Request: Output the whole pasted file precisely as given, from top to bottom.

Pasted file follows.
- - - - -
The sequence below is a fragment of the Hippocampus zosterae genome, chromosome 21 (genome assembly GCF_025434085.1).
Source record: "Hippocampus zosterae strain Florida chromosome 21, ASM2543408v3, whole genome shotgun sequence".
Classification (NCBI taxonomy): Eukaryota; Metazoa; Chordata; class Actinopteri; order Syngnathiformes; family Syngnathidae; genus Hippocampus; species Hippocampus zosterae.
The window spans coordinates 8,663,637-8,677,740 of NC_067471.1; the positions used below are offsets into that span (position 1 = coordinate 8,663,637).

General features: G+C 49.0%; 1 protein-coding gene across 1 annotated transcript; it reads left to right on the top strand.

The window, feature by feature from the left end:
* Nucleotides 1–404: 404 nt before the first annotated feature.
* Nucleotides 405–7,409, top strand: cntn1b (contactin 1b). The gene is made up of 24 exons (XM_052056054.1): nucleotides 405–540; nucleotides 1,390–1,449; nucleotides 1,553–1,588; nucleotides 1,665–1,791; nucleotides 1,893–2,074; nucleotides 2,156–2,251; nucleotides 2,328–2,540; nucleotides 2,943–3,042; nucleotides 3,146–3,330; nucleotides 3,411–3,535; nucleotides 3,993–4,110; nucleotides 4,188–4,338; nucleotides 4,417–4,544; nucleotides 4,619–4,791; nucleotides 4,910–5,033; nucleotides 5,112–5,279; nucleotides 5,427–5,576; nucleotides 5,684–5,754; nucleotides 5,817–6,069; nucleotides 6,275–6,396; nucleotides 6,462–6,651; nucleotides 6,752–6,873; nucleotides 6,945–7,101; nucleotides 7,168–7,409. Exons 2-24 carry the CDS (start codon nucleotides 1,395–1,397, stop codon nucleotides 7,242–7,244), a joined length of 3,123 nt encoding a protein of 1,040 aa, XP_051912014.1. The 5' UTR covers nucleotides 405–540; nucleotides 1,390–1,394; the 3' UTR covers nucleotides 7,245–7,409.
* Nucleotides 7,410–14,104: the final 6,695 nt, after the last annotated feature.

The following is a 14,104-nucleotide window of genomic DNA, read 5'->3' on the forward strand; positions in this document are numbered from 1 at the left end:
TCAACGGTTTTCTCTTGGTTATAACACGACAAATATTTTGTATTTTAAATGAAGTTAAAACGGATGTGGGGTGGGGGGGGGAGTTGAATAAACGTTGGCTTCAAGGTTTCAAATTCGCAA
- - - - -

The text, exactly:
The sequence below is a fragment of the Hippocampus zosterae genome, chromosome 21 (genome assembly GCF_025434085.1).
Source record: "Hippocampus zosterae strain Florida chromosome 21, ASM2543408v3, whole genome shotgun sequence".
Classification (NCBI taxonomy): Eukaryota; Metazoa; Chordata; class Actinopteri; order Syngnathiformes; family Syngnathidae; genus Hippocampus; species Hippocampus zosterae.
The window spans coordinates 8,663,637-8,677,740 of NC_067471.1; the positions used below are offsets into that span (position 1 = coordinate 8,663,637).

General features: G+C 49.0%; 1 protein-coding gene across 1 annotated transcript; it reads left to right on the top strand.

The window, feature by feature from the left end:
* Nucleotides 1–404: 404 nt before the first annotated feature.
* Nucleotides 405–7,409, top strand: cntn1b (contactin 1b). The gene is made up of 24 exons (XM_052056054.1): nucleotides 405–540; nucleotides 1,390–1,449; nucleotides 1,553–1,588; nucleotides 1,665–1,791; nucleotides 1,893–2,074; nucleotides 2,156–2,251; nucleotides 2,328–2,540; nucleotides 2,943–3,042; nucleotides 3,146–3,330; nucleotides 3,411–3,535; nucleotides 3,993–4,110; nucleotides 4,188–4,338; nucleotides 4,417–4,544; nucleotides 4,619–4,791; nucleotides 4,910–5,033; nucleotides 5,112–5,279; nucleotides 5,427–5,576; nucleotides 5,684–5,754; nucleotides 5,817–6,069; nucleotides 6,275–6,396; nucleotides 6,462–6,651; nucleotides 6,752–6,873; nucleotides 6,945–7,101; nucleotides 7,168–7,409. Exons 2-24 carry the CDS (start codon nucleotides 1,395–1,397, stop codon nucleotides 7,242–7,244), a joined length of 3,123 nt encoding a protein of 1,040 aa, XP_051912014.1. The 5' UTR covers nucleotides 405–540; nucleotides 1,390–1,394; the 3' UTR covers nucleotides 7,245–7,409.
* Nucleotides 7,410–14,104: the final 6,695 nt, after the last annotated feature.

The following is a 14,104-nucleotide window of genomic DNA, read 5'->3' on the forward strand; positions in this document are numbered from 1 at the left end:
TCAACGGTTTTCTCTTGGTTATAACACGACAAATATTTTGTATTTTAAATGAAGTTAAAACGGATGTGGGGTGGGGGGGGGAGTTGAATAAACGTTGGCTTCAAGGTTTCAAATTCGCAA